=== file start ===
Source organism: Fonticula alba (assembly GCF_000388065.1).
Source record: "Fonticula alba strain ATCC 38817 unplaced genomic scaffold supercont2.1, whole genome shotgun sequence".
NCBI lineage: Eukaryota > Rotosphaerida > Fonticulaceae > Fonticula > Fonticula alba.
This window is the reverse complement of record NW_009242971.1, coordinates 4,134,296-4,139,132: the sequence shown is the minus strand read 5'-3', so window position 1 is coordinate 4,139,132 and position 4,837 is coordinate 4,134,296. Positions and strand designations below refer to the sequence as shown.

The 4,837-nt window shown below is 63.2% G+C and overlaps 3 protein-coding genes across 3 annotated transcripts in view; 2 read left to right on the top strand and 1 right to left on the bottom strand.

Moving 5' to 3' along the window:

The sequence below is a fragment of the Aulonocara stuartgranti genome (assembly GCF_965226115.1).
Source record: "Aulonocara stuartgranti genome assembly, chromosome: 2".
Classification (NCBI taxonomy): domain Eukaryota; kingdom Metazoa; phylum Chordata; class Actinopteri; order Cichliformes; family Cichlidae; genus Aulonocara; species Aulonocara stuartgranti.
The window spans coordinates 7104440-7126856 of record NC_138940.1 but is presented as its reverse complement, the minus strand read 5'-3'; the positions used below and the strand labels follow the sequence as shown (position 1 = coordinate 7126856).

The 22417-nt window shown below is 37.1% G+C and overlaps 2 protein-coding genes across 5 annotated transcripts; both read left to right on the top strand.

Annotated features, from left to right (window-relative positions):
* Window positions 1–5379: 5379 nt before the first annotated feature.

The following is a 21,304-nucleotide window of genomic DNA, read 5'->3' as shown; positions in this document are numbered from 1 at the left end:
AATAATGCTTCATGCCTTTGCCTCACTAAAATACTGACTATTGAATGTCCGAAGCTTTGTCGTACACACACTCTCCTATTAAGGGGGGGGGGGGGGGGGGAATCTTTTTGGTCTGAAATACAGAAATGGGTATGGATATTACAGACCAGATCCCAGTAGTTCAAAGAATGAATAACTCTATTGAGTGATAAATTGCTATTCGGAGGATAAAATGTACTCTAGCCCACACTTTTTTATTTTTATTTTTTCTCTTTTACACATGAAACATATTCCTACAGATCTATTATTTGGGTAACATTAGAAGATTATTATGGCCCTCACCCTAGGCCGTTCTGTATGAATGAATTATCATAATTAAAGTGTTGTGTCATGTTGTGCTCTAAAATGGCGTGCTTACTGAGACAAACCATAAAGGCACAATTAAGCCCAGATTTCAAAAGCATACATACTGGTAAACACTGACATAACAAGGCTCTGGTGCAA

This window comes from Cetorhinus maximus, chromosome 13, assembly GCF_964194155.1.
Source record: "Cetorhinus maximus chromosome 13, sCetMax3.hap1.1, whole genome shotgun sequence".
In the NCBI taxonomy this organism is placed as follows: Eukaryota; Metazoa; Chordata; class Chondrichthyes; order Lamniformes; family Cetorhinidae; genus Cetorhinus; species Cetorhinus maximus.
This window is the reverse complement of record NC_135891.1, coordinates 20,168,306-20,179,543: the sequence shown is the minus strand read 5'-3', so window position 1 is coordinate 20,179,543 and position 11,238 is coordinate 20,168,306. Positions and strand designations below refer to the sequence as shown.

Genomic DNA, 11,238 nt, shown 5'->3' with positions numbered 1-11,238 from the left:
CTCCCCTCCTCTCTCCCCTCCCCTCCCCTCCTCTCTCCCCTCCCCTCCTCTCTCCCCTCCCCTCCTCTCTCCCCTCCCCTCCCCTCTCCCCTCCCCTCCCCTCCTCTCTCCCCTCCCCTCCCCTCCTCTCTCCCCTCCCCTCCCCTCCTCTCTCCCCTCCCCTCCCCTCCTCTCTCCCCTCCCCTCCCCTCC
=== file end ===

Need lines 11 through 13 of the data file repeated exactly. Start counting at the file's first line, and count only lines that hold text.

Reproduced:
The 22417-nt window shown below is 37.1% G+C and overlaps 2 protein-coding genes across 5 annotated transcripts; both read left to right on the top strand.

Annotated features, from left to right (window-relative positions):
* Window positions 1–5379: 5379 nt before the first annotated feature.